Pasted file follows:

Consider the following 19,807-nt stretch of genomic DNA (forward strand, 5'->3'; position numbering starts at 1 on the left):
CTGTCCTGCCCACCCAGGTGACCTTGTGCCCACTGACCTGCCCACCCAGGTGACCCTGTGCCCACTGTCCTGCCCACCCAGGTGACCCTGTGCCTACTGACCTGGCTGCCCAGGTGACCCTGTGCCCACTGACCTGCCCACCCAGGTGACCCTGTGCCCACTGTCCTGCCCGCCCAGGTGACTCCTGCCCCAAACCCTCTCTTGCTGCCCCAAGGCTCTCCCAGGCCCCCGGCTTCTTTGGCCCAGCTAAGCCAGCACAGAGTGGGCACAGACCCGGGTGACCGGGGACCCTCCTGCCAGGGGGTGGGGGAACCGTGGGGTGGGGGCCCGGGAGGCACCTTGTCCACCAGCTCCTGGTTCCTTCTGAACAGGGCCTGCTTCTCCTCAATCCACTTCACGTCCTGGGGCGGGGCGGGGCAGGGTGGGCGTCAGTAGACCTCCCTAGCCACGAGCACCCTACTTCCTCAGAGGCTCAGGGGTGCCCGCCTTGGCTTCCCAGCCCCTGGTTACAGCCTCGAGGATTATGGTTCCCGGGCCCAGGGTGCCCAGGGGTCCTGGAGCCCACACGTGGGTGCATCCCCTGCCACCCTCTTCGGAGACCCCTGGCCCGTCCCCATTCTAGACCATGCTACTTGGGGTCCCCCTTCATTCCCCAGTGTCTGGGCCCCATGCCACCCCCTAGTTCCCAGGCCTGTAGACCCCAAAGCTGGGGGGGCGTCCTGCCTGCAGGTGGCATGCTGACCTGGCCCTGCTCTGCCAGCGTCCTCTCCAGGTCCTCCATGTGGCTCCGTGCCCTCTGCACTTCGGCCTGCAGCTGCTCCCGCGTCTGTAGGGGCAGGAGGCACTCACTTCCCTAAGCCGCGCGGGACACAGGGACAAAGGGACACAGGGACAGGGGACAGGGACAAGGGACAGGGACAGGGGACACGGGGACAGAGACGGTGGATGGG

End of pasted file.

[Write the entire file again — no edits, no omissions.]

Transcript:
Consider the following 19,807-nt stretch of genomic DNA (forward strand, 5'->3'; position numbering starts at 1 on the left):
CTGTCCTGCCCACCCAGGTGACCTTGTGCCCACTGACCTGCCCACCCAGGTGACCCTGTGCCCACTGTCCTGCCCACCCAGGTGACCCTGTGCCTACTGACCTGGCTGCCCAGGTGACCCTGTGCCCACTGACCTGCCCACCCAGGTGACCCTGTGCCCACTGTCCTGCCCGCCCAGGTGACTCCTGCCCCAAACCCTCTCTTGCTGCCCCAAGGCTCTCCCAGGCCCCCGGCTTCTTTGGCCCAGCTAAGCCAGCACAGAGTGGGCACAGACCCGGGTGACCGGGGACCCTCCTGCCAGGGGGTGGGGGAACCGTGGGGTGGGGGCCCGGGAGGCACCTTGTCCACCAGCTCCTGGTTCCTTCTGAACAGGGCCTGCTTCTCCTCAATCCACTTCACGTCCTGGGGCGGGGCGGGGCAGGGTGGGCGTCAGTAGACCTCCCTAGCCACGAGCACCCTACTTCCTCAGAGGCTCAGGGGTGCCCGCCTTGGCTTCCCAGCCCCTGGTTACAGCCTCGAGGATTATGGTTCCCGGGCCCAGGGTGCCCAGGGGTCCTGGAGCCCACACGTGGGTGCATCCCCTGCCACCCTCTTCGGAGACCCCTGGCCCGTCCCCATTCTAGACCATGCTACTTGGGGTCCCCCTTCATTCCCCAGTGTCTGGGCCCCATGCCACCCCCTAGTTCCCAGGCCTGTAGACCCCAAAGCTGGGGGGGCGTCCTGCCTGCAGGTGGCATGCTGACCTGGCCCTGCTCTGCCAGCGTCCTCTCCAGGTCCTCCATGTGGCTCCGTGCCCTCTGCACTTCGGCCTGCAGCTGCTCCCGCGTCTGTAGGGGCAGGAGGCACTCACTTCCCTAAGCCGCGCGGGACACAGGGACAAAGGGACACAGGGACAGGGGACAGGGACAAGGGACAGGGACAGGGGACACGGGGACAGAGACGGTGGATGGG